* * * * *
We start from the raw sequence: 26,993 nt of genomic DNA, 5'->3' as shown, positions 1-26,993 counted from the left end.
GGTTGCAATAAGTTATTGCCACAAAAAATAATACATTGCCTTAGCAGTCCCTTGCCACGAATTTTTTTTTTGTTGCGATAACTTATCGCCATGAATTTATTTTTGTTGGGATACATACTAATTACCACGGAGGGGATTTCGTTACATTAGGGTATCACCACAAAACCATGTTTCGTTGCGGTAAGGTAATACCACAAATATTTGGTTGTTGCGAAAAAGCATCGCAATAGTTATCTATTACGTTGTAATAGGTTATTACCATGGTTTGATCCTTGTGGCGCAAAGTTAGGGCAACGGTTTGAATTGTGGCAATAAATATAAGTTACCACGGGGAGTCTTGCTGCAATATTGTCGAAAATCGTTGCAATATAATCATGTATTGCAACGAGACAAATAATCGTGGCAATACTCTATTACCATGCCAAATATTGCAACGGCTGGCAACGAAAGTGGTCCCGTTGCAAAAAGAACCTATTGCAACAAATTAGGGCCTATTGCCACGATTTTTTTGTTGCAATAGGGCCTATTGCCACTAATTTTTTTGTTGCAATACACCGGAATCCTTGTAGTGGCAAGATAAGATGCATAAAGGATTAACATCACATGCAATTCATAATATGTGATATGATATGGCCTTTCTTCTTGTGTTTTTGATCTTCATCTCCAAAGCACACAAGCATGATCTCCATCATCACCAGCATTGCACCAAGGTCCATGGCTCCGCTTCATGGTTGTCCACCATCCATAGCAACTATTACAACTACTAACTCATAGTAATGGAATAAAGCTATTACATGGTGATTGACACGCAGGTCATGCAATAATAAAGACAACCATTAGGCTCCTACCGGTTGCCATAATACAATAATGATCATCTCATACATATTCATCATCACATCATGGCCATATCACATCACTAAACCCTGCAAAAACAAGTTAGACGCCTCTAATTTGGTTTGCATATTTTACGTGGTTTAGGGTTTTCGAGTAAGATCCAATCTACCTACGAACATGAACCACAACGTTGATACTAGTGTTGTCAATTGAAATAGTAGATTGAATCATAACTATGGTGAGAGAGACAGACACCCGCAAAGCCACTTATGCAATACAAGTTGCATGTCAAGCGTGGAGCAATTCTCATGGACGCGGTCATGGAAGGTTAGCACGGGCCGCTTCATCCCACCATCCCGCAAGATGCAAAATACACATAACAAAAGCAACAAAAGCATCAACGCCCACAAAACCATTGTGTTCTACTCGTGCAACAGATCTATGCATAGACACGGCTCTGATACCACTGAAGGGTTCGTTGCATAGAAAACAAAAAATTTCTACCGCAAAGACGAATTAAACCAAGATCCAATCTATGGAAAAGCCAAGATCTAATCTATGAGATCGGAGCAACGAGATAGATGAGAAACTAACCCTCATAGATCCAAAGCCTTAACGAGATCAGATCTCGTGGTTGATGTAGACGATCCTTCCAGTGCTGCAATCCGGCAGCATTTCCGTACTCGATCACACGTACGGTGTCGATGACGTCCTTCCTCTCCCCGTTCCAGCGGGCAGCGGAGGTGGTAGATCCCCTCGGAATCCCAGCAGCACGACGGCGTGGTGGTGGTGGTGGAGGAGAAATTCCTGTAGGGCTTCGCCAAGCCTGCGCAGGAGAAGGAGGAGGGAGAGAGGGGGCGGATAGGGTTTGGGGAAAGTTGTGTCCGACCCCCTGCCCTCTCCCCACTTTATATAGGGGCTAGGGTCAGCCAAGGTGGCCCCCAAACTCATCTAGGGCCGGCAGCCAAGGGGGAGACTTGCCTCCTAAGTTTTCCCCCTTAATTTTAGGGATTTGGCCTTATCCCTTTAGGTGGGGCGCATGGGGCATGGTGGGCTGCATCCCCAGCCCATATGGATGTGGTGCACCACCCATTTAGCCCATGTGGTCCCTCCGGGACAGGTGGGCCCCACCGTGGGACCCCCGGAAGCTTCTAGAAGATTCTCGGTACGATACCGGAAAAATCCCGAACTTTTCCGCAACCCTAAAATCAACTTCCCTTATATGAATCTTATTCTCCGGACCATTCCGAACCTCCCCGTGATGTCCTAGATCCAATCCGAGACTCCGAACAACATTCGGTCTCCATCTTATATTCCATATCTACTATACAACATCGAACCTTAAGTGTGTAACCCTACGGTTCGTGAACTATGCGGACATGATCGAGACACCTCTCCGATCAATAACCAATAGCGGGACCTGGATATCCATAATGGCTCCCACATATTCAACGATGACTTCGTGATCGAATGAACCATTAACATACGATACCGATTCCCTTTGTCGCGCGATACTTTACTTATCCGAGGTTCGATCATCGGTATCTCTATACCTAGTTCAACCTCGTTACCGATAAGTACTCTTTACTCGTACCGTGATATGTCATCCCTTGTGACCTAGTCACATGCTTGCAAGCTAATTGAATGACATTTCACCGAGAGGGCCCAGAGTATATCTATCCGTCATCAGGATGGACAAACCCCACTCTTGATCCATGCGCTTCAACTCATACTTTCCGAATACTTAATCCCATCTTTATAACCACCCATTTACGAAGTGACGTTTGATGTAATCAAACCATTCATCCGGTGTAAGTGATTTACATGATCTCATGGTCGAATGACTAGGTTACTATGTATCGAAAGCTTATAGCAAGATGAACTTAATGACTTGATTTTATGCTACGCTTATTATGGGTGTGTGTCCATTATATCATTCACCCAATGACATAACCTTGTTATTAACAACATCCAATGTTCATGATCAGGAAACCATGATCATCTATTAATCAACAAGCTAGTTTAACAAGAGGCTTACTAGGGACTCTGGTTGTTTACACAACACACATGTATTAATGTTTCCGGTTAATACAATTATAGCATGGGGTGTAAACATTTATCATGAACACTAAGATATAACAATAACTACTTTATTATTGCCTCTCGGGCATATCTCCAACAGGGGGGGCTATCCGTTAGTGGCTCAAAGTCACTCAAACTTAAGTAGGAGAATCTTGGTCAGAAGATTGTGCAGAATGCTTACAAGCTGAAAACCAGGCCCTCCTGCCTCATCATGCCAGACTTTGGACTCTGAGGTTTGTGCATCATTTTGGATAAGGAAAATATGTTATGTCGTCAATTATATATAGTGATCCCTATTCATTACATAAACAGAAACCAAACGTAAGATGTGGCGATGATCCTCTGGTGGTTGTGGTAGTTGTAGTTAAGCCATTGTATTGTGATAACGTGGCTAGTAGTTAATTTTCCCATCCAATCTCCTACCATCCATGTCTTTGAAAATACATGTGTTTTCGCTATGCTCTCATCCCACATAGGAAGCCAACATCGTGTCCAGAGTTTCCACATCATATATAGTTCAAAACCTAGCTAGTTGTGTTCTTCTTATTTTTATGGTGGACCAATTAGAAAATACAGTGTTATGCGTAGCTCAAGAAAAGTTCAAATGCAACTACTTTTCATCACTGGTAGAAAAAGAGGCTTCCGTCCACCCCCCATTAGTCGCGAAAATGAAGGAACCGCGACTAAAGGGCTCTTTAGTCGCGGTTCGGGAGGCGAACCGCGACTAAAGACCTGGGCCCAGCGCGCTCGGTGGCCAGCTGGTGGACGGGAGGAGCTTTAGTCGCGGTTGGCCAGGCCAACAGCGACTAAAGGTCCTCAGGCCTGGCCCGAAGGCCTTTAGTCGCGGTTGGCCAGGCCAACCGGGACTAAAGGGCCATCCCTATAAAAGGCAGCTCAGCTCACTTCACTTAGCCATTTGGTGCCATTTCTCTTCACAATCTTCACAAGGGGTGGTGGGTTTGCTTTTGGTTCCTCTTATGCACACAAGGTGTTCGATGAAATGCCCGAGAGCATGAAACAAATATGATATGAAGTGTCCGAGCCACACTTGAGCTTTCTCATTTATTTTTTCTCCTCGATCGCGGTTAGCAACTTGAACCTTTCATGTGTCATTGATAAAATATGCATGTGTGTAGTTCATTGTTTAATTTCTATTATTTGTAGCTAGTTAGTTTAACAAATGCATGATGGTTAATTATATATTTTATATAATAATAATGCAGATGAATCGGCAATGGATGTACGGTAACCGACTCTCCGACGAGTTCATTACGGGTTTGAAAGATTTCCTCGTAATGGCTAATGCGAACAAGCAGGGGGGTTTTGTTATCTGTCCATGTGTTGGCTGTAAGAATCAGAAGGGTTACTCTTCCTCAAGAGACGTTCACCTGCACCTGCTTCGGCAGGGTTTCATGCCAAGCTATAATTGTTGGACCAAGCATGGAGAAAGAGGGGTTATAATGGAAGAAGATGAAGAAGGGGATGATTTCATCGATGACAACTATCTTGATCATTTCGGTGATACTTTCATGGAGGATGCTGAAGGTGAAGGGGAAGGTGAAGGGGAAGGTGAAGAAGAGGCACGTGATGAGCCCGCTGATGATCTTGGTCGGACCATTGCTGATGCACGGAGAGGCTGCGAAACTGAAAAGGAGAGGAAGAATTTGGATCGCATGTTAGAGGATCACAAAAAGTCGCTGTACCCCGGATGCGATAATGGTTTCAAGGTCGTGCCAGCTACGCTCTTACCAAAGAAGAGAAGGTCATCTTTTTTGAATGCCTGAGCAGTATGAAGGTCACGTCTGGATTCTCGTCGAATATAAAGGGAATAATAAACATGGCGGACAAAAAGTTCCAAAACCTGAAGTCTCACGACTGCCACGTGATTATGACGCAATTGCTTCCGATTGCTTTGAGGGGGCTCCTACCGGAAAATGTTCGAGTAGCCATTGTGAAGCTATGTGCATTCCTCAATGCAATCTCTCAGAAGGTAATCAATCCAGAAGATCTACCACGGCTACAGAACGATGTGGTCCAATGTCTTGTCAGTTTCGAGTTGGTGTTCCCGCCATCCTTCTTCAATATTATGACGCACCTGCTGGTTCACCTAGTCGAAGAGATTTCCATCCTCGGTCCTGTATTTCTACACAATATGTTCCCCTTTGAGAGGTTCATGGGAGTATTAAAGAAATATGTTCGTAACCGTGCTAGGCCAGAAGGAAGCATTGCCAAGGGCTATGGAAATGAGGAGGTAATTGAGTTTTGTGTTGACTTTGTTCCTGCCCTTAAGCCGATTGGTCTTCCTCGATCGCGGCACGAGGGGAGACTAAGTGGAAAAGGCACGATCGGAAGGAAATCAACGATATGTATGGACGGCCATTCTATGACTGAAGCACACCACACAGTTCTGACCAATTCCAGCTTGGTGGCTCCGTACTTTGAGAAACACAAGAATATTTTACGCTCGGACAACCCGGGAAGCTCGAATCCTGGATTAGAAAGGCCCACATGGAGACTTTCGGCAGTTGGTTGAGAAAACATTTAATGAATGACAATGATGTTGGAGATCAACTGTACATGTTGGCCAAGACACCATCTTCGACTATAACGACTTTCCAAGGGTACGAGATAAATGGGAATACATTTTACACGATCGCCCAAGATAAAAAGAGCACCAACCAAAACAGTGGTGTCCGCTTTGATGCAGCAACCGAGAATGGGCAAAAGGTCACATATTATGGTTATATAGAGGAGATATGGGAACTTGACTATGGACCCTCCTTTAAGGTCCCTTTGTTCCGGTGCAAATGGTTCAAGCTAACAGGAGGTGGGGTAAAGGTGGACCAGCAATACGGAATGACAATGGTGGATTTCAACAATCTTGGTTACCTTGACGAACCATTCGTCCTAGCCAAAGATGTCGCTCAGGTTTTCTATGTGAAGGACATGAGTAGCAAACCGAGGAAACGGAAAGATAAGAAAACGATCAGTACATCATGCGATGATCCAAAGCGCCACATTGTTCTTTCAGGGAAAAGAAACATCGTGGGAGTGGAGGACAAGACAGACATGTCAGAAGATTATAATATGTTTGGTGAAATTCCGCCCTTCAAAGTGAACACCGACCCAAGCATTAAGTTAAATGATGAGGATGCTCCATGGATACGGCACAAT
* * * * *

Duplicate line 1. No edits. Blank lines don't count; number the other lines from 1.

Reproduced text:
We start from the raw sequence: 26,993 nt of genomic DNA, 5'->3' as shown, positions 1-26,993 counted from the left end.